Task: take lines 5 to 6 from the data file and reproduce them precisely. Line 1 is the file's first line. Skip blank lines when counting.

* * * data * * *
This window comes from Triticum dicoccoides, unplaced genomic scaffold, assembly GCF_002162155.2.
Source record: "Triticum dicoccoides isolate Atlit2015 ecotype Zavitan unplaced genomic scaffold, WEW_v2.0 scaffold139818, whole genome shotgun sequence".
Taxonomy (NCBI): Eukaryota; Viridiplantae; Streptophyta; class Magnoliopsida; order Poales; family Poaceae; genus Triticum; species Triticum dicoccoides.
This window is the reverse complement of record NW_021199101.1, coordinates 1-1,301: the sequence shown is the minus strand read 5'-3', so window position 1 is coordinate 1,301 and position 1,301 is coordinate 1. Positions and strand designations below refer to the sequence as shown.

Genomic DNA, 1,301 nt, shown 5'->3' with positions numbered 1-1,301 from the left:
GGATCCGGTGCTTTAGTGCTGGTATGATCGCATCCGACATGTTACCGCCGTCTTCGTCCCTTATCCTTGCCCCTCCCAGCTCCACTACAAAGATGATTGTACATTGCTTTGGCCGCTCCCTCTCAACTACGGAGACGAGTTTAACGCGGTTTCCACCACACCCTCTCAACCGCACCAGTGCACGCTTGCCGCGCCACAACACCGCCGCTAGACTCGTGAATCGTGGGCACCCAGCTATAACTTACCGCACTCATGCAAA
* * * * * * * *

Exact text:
Genomic DNA, 1,301 nt, shown 5'->3' with positions numbered 1-1,301 from the left:
GGATCCGGTGCTTTAGTGCTGGTATGATCGCATCCGACATGTTACCGCCGTCTTCGTCCCTTATCCTTGCCCCTCCCAGCTCCACTACAAAGATGATTGTACATTGCTTTGGCCGCTCCCTCTCAACTACGGAGACGAGTTTAACGCGGTTTCCACCACACCCTCTCAACCGCACCAGTGCACGCTTGCCGCGCCACAACACCGCCGCTAGACTCGTGAATCGTGGGCACCCAGCTATAACTTACCGCACTCATGCAAA